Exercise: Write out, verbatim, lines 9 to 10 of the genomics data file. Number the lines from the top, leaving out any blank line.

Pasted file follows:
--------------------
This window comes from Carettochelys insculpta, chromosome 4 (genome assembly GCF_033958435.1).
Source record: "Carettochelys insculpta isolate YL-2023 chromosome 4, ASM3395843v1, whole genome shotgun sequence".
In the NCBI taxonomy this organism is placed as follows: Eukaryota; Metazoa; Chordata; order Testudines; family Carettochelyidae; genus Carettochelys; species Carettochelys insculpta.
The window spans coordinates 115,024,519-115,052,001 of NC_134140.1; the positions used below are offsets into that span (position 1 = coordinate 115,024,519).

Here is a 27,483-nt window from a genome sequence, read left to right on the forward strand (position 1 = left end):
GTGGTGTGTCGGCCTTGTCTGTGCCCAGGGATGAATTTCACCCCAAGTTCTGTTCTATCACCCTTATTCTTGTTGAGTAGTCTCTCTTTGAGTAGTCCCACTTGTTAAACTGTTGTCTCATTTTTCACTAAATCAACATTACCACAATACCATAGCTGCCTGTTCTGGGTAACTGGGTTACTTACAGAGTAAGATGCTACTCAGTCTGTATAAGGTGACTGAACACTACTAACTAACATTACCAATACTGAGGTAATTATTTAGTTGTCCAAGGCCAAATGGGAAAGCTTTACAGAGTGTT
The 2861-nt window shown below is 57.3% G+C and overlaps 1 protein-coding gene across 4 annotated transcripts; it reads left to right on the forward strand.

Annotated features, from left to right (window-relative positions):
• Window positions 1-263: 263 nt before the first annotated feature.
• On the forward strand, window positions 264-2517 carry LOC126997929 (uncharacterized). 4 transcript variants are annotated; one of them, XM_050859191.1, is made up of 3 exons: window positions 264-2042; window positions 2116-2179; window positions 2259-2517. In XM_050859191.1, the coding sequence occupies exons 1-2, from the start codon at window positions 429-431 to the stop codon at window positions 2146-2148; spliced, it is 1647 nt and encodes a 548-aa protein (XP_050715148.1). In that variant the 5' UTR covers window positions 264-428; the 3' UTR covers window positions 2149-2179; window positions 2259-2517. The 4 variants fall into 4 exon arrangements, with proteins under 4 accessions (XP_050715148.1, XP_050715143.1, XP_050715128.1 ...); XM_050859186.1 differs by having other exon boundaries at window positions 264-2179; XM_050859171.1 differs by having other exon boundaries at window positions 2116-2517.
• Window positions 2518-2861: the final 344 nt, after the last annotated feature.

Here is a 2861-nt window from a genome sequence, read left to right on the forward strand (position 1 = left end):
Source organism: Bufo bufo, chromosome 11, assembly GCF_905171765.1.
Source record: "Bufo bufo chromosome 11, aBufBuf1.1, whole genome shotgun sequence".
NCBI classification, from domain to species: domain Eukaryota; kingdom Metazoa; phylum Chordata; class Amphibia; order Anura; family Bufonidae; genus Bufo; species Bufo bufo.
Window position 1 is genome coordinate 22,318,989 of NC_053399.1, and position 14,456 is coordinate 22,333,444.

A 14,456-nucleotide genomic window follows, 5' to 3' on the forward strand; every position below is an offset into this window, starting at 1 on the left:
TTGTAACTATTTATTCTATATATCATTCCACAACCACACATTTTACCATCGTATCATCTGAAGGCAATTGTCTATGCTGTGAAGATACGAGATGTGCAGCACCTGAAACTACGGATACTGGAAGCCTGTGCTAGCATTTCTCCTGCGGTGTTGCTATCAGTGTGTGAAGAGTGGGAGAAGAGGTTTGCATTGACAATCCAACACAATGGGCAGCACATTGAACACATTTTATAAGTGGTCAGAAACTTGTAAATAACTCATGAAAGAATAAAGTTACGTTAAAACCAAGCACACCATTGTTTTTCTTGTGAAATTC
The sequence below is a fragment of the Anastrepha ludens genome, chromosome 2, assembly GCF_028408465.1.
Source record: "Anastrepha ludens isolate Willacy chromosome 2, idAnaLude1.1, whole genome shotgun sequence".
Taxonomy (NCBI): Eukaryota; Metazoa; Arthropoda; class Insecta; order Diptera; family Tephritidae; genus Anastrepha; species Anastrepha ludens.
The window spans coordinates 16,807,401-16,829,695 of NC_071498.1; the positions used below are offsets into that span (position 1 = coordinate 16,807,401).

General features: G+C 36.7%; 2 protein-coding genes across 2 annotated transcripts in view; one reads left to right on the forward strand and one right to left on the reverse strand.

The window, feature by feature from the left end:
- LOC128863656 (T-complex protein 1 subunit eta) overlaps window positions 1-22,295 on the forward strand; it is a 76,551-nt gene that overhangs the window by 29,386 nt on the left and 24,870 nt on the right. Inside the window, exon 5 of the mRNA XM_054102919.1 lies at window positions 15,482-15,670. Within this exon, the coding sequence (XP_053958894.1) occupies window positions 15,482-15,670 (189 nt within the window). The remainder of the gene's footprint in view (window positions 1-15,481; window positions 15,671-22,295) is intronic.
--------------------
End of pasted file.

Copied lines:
• Window positions 1-263: 263 nt before the first annotated feature.
• On the forward strand, window positions 264-2517 carry LOC126997929 (uncharacterized). 4 transcript variants are annotated; one of them, XM_050859191.1, is made up of 3 exons: window positions 264-2042; window positions 2116-2179; window positions 2259-2517. In XM_050859191.1, the coding sequence occupies exons 1-2, from the start codon at window positions 429-431 to the stop codon at window positions 2146-2148; spliced, it is 1647 nt and encodes a 548-aa protein (XP_050715148.1). In that variant the 5' UTR covers window positions 264-428; the 3' UTR covers window positions 2149-2179; window positions 2259-2517. The 4 variants fall into 4 exon arrangements, with proteins under 4 accessions (XP_050715148.1, XP_050715143.1, XP_050715128.1 ...); XM_050859186.1 differs by having other exon boundaries at window positions 264-2179; XM_050859171.1 differs by having other exon boundaries at window positions 2116-2517.